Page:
By Tim Panaccio in Pittsburgh
It doesn't get much better than this -- Flyers and Penguins to open a playoff series.
And the thing is, the hype has been going on for two, full weeks because these two teams knew they would be facing each other before the regular season ended.
Penguins coach Dan Bylsma admitted the build-up to this series was pretty overwhelming. In fact, there is so much national U.S. and Canadian media here already that the Penguins had to add another press room set-up and this is a new building.
"The media and attention to this matchup, this rivalry, this series has been I would say, the only time I have been in a city other than the finals, anything this big, was against Washington once [in 2009]," Bylsma said.
"When you talk to people around the league, they are talking about two really good teams. Some people have this as a conference final or a final in the first round.
"Two teams that have had very good seasons and won a lot of hockey games. Both teams consider themselves in the top of the league and quality teams they are. It's cross-state rivals, it's Flyers-Penguins, and you are getting a lot of that hype, as well."
Flyers coach Peter Laviolette was more reserved when about the series buildup.
"Certainly, you are talking about a couple of teams steep in tradition," he said. "Down the last couple months of the regular season and played into it the last month, it was a good playoff series.
"Both organizations have had strong years. And they're in a first-round matchup which I think puts more hype into itself."
Won't bother him
Sidney Crosby says he will not be intimidated by the Flyers in this series, or allow their antics from the past to bother him.
"Some things never change and that's one of them," he said. "I don't think that changes my mindset at all. I don't think there is going to be much feeling out because we do know each other so well.
"Most times teams in that situation get right into it and both teams know what to expect. The fact we played each other pretty frequently down the stretch I would expect it to be pretty intense.
"A lot of times you forget about all that stuff. That's there in every playoff series somewhat. Maybe not to this extent, but nobody ever remembers what is said. Everybody always remembers who wins the series."
The Flyers used 12 rookies this season. Six were regulars by the end, and five were constants the entire way. Their rookies accounted for 64 goals and 129 points - both league highs.
Flyer rookies played 445 games. The Penguins are not expected to dress a rookie. Their rookies accounted for 63 games played this season.
Does it matter?
"Not to me," Flyer rookie Zac Rinaldo said. "I think it is to our advantage. Rookies are younger, fresher, more energy. It works to our advantage to have more rookies than them."
Jaromir Jagr makes no pretense that one of the things he looked forward to in coming back to the NHL from Russia after three years was the Stanley Cup playoffs.
"The last playoff series I played was against Pittsburgh, then I took three years off and I'm here back again," Jagr said. "That's probably what I missed the most, the playoffs in the NHL. It's great excitement for the players, for the fans.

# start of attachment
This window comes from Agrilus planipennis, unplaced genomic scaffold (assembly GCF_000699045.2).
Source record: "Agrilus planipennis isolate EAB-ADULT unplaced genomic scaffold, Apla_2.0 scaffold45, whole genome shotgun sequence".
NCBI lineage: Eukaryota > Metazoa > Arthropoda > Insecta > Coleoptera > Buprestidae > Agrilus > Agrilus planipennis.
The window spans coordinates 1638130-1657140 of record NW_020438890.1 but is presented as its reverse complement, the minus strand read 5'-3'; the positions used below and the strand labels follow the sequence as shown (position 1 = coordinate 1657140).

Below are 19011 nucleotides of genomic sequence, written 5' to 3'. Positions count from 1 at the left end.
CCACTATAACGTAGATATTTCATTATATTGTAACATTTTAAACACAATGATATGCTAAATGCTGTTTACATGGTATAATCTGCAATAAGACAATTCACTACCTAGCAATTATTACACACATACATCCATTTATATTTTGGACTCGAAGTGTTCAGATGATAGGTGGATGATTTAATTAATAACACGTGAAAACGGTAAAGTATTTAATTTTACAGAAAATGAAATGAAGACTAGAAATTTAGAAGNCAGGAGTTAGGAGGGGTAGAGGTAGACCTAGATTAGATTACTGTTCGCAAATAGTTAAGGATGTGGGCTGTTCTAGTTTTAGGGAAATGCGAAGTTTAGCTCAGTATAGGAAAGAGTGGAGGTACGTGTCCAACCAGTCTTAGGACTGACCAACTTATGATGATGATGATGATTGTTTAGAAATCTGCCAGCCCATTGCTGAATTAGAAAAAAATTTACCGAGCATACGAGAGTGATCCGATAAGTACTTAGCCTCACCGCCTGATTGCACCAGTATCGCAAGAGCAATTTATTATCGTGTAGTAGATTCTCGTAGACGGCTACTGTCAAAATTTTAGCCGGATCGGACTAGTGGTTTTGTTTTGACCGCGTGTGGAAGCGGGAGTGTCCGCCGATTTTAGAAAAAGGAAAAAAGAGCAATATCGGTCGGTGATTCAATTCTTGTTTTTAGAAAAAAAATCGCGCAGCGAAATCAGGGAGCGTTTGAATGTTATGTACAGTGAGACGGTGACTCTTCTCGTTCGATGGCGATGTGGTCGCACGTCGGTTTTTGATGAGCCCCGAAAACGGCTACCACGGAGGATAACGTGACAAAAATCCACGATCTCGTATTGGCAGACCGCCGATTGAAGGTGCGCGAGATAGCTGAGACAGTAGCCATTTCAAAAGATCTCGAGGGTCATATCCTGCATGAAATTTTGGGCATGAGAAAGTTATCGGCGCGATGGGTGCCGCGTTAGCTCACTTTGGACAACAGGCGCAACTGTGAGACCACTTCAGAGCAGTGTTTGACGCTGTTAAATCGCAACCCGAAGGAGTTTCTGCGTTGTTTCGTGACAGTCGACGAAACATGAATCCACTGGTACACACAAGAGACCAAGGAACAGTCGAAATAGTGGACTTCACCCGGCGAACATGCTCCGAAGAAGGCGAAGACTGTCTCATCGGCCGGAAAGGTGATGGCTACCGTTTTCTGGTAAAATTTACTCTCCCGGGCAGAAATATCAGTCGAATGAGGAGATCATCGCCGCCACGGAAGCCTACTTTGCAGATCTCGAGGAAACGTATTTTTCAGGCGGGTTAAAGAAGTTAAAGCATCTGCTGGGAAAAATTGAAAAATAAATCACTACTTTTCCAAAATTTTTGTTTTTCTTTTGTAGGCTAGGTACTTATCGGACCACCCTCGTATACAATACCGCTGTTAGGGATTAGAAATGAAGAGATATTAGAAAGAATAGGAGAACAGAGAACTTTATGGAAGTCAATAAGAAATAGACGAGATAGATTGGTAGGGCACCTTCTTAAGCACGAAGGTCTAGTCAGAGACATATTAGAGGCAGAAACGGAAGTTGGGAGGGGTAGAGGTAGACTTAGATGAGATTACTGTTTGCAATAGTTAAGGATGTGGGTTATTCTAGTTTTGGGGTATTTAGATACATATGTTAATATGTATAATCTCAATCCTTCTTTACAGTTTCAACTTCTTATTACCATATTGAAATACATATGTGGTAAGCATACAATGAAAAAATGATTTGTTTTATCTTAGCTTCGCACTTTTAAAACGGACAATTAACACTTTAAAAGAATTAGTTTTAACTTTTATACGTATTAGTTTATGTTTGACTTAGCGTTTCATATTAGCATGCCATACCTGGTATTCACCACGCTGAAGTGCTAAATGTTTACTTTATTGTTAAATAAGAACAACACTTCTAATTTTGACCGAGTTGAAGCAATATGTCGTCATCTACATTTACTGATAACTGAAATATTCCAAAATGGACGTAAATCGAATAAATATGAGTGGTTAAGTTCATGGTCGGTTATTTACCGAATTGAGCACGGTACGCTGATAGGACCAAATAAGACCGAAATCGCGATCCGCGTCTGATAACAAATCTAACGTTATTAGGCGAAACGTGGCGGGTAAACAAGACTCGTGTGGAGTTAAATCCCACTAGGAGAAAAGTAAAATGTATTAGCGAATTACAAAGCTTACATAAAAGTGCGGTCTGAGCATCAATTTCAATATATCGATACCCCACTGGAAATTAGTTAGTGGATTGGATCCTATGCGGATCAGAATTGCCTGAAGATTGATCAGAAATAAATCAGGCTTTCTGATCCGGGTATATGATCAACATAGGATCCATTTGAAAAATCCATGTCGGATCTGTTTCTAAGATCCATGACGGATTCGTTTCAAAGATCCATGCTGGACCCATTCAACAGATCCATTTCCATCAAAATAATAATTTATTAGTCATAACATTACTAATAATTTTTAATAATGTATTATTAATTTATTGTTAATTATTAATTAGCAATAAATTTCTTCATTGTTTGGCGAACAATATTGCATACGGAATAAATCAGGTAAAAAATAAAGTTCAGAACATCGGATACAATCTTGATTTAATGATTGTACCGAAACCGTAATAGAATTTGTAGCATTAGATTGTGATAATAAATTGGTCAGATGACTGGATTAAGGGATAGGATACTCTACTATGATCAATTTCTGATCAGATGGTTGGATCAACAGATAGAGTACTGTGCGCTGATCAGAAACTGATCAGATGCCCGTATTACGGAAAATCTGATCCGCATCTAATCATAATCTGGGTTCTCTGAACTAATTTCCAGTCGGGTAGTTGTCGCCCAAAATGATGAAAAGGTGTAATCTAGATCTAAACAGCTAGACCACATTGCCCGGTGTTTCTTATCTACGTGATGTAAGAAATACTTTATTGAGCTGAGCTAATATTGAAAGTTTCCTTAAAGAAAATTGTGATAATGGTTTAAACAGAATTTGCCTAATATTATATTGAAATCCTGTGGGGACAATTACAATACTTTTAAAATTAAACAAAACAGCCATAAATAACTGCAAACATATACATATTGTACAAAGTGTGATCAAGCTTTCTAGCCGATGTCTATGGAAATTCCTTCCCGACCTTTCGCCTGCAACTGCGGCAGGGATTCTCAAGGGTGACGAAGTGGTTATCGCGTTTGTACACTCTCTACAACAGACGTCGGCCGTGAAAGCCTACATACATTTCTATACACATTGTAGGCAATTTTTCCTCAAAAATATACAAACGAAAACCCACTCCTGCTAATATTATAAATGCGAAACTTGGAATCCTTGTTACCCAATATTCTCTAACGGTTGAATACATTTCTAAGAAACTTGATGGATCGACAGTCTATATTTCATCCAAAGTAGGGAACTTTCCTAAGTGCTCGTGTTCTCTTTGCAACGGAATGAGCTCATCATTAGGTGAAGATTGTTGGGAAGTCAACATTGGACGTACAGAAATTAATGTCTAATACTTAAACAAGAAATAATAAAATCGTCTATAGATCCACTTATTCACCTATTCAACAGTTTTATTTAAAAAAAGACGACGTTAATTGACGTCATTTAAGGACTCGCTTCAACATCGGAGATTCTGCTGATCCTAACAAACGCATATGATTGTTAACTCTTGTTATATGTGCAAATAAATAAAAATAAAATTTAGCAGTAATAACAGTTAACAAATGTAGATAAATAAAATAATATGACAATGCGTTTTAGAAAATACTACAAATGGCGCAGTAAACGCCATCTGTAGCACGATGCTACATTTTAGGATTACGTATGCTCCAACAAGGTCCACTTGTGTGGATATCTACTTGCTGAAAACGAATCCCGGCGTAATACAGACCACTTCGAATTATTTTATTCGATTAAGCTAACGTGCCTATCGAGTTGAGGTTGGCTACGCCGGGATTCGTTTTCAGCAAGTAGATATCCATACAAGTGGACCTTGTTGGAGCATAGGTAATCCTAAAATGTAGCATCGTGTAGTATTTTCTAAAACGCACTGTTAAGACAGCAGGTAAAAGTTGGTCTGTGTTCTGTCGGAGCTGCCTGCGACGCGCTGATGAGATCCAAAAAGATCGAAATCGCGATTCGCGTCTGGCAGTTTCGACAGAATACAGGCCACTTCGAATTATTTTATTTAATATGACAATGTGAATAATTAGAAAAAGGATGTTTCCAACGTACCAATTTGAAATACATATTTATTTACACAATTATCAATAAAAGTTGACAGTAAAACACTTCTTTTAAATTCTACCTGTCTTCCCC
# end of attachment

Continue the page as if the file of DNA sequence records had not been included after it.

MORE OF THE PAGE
"Every game is on NHL ... and every great play means a lot. You can change a series with one great play, or you can lose it with one bad mistake. That's why it's so crucial to play 60 minutes every game no matter what the score is."
How emotional will it be for him to play a playoff series for the Penguins' most hated rival in the city where he carved his teeth of two Stanley Cups before he turned 21?
"I'm not going to think about it I'm just going to play my best hockey in the playoffs and I want to help this team to win," Jagr said.
"It's my goal [when] I came here, I came back from Russia to have a chance to play in playoffs and go far in playoffs and I'm sure we are going to face a great team in the first round but you cannot do anything about it. All you have to do is you have to beat them."
This will be Crosby's first playoff series against the Flyers without his buddy from Team Canada, Mike Richards, who won't be playing head-to-head against him.
And no Jeff Carter, either. Are the Flyers a different team without them?
"They play a similar style," Crosby said. "They have a lot of depth. I don't see a lot of difference in terms of their style of play. They're actually pretty similar."
BTW: Claude Giroux is expected to go up against Crosby in the series.
Malkin in the middle
Everyone talks about the physicality of the Flyers and how it plays out in the series, especially against Evgeni Malkin, who is a physical, yet skilled centreman.
"Yeah, physical of course, but we're ready," Malkin said. "We have great defencemen - Engo [Deryk Engelland] and Brooks [Orpik] are pretty tough, too. And our forwards are strong. We have [Arron] Asham, Joey V [Joe Vitale] and those guys ready to play."
Flyers rookie Sean Couturier is expected to again go up against Malkin in this series, just as he did in the games at the end of the season. It's a huge challenge for the guy they call, "Coots."
The Flyers and their coaches consider Malkin to be a "sneaky/dirty" player. He gets his shots in. Gave Couturier a couple face washes this season.
"Yeah, there is stuff always going on behind the play," Couturier said. "They do it well. A lot of players do that and we really can't control that stuff. We focus on what we have to do."
Nothing changes on both sides from Tuesday in terms of long-term injuries. Flyers finally acknowledged that Danny Briere (back spasm) and Nicklas Grossmann (right knee sprain) will play.
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